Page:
Cohesion and respect: An examination of group decision making in social and escalation dilemmas, Journal of Experimental Social Psychology
Our experiment analyzes situations in which a group engages in two dilemmas, a social dilemma and an escalation dilemma, in one of two orders. Some of the groups were composed of long-time friends (high cohesion); other groups were composed of unacquainted individuals (low cohesion). Further, some were accorded high respect from relevant authorities; in contrast, others were not treated with respect. Groups of friends were more likely to cooperate by contributing to a greater degree in the social dilemma task than were groups of nonfriends. Groups high in cohesion but low in respect were more likely to escalate their commitment to a losing course of action in an escalation dilemma compared to other groups. There appear to be two distinct types of group identity: one based on cohesion and the other based on respect. Cohesion-based identity remained high and relatively constant across the two tasks among groups of friends, but declined over time among groups of nonfriends. Both cohesion-based identity and respect-based identity dropped precipitously following social dilemma tasks, but increased consistently following escalation dilemmas.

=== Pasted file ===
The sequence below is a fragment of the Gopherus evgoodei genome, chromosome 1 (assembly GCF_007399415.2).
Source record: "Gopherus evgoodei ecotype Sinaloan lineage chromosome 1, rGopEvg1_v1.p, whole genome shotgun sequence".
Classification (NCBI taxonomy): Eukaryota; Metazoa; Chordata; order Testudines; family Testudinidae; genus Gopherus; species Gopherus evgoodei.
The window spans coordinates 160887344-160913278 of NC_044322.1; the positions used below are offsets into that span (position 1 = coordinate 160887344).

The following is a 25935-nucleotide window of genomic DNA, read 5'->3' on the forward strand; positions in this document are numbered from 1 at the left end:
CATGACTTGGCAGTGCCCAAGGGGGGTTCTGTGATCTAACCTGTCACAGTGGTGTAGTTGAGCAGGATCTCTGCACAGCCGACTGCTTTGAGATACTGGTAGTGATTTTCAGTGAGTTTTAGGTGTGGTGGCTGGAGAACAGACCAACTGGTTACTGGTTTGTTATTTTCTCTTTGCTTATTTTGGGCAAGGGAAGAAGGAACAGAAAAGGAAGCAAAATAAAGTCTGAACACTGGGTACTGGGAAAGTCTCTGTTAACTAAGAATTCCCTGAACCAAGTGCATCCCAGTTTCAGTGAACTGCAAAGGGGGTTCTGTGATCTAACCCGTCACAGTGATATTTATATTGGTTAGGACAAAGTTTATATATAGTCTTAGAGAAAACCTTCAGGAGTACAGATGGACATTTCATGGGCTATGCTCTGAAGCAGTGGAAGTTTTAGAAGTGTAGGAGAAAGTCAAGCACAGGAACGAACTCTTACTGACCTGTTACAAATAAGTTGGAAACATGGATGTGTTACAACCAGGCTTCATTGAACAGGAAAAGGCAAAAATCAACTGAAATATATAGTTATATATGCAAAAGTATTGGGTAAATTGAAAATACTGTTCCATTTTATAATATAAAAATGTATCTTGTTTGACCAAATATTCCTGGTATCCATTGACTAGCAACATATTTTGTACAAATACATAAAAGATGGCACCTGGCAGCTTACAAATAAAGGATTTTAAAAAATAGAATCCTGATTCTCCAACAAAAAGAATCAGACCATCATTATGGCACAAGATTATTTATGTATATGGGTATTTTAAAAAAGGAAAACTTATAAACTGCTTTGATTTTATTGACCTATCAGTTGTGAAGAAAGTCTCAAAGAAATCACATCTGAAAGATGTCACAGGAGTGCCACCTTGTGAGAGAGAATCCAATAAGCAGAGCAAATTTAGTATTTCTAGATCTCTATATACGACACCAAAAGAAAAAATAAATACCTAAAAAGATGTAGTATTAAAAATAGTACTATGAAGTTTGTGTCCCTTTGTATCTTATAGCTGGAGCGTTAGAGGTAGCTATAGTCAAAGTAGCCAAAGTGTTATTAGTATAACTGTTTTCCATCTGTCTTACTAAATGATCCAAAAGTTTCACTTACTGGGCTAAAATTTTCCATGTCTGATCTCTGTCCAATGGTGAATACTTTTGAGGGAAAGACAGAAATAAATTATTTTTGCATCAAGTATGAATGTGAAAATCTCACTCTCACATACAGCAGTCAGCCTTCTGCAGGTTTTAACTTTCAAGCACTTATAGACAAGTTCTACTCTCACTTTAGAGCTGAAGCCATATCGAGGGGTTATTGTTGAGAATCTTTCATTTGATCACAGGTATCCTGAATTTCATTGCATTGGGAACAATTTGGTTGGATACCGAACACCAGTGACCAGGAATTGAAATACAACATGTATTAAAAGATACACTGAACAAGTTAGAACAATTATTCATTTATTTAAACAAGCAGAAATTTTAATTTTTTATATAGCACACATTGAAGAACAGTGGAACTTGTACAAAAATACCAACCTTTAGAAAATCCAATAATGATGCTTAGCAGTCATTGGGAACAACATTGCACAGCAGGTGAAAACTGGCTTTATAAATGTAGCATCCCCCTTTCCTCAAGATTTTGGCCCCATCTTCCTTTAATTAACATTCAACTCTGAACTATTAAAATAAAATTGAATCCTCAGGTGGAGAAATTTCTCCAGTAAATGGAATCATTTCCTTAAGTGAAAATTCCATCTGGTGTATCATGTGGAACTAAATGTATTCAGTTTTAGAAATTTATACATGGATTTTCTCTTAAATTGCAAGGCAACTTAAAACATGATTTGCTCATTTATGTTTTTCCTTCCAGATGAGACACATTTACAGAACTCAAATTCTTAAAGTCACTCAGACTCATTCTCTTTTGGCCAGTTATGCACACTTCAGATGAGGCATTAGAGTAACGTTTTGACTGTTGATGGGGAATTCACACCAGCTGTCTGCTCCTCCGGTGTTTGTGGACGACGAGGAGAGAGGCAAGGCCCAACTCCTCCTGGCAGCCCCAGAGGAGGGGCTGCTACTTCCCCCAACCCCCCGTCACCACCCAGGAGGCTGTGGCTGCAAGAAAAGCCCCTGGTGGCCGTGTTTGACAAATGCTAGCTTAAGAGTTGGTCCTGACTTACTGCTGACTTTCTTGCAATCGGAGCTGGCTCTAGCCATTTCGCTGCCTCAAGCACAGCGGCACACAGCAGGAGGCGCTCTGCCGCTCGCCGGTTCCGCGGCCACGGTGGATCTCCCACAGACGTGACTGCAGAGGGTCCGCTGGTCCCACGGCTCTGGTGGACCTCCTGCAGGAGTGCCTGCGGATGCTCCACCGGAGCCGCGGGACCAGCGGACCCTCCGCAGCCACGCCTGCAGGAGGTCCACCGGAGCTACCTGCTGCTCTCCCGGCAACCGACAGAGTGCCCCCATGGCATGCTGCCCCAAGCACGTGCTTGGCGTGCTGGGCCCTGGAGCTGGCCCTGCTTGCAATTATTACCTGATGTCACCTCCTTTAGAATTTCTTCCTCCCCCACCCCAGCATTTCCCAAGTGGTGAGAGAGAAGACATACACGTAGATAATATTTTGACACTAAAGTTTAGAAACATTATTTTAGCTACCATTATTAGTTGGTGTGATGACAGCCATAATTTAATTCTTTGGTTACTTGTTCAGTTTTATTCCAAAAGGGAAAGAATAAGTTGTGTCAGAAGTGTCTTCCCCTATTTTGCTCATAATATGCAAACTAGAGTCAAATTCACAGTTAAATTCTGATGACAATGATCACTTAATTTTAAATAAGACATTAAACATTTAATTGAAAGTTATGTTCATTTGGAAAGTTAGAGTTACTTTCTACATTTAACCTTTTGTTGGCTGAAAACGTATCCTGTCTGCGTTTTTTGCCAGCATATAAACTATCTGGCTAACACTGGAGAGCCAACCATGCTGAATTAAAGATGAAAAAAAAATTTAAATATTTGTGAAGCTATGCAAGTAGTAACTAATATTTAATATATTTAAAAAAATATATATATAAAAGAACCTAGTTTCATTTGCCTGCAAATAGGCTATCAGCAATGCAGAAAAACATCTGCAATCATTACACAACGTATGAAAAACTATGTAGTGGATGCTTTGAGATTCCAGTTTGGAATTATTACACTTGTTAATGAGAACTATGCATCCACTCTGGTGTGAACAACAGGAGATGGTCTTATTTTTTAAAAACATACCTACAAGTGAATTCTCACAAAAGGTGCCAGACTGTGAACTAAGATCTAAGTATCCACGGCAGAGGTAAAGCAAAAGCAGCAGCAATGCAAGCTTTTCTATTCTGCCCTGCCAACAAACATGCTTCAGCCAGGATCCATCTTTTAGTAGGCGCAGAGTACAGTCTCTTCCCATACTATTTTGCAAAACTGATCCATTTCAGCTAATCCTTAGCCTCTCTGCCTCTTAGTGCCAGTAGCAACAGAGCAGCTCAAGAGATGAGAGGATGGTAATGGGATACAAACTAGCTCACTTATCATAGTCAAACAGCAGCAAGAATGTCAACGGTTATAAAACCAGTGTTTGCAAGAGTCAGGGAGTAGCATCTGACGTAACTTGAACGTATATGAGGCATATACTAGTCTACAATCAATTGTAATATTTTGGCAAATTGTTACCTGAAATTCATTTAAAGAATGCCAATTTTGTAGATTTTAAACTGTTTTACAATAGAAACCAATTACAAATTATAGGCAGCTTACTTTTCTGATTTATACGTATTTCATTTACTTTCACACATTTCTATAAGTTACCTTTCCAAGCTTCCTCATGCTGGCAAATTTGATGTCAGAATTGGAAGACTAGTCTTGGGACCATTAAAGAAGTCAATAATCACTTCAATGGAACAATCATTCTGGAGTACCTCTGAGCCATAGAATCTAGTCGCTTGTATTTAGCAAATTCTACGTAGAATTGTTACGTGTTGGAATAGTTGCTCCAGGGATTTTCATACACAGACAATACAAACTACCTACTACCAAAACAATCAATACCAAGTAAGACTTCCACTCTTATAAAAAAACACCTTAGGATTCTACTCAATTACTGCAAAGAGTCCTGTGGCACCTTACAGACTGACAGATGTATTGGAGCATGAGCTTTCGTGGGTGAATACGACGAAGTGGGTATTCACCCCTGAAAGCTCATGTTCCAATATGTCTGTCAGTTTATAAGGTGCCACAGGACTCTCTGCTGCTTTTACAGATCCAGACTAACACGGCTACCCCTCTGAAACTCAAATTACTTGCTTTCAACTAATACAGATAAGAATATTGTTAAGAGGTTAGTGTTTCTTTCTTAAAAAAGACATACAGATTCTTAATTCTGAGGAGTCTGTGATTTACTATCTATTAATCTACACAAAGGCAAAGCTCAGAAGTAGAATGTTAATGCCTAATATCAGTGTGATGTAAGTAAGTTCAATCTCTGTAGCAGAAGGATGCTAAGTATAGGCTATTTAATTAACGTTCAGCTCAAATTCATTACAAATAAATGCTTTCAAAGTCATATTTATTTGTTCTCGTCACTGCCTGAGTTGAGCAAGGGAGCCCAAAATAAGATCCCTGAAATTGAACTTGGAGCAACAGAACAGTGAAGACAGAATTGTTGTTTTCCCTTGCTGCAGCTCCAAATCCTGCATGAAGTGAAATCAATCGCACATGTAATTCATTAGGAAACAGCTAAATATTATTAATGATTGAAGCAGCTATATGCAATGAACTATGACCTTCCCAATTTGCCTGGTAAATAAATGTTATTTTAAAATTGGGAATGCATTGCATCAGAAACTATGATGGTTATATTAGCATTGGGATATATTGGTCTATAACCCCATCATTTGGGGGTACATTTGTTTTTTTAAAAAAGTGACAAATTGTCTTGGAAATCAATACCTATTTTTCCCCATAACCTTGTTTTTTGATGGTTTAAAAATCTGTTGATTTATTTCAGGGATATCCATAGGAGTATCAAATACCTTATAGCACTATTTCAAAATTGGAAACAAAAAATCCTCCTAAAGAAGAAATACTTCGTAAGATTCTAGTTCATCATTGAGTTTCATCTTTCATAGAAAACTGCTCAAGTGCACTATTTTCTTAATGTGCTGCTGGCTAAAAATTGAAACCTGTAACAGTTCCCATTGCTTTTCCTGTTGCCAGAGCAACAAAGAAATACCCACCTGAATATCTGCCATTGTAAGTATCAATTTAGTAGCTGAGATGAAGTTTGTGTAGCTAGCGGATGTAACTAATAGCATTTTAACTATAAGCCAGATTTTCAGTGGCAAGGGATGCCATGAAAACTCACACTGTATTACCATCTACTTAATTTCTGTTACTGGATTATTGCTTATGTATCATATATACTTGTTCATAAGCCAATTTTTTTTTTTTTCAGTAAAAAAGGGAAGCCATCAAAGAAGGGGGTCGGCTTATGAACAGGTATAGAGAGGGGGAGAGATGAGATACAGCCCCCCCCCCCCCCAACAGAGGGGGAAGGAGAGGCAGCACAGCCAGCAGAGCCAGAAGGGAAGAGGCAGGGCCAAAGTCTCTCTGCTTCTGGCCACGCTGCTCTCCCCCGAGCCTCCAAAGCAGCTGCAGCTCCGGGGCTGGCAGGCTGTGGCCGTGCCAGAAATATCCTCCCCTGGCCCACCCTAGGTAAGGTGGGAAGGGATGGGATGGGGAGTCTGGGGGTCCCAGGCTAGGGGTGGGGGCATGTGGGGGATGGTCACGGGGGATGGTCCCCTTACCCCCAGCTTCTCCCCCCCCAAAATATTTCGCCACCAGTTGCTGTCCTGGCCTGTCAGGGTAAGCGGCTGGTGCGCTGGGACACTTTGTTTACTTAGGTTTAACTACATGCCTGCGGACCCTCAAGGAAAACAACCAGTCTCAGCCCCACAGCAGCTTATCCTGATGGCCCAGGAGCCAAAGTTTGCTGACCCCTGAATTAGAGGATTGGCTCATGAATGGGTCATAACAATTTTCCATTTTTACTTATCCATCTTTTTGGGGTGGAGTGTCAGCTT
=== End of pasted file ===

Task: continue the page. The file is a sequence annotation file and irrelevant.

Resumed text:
Leigh Thompson, Laura J. Kray, E.Allan Lind
Thompson, Leigh, Laura J. Kray, and E.Allan Lind. 1998. Cohesion and respect: An examination of group decision making in social and escalation dilemmas. Journal of Experimental Social Psychology. 34(3): 289-311.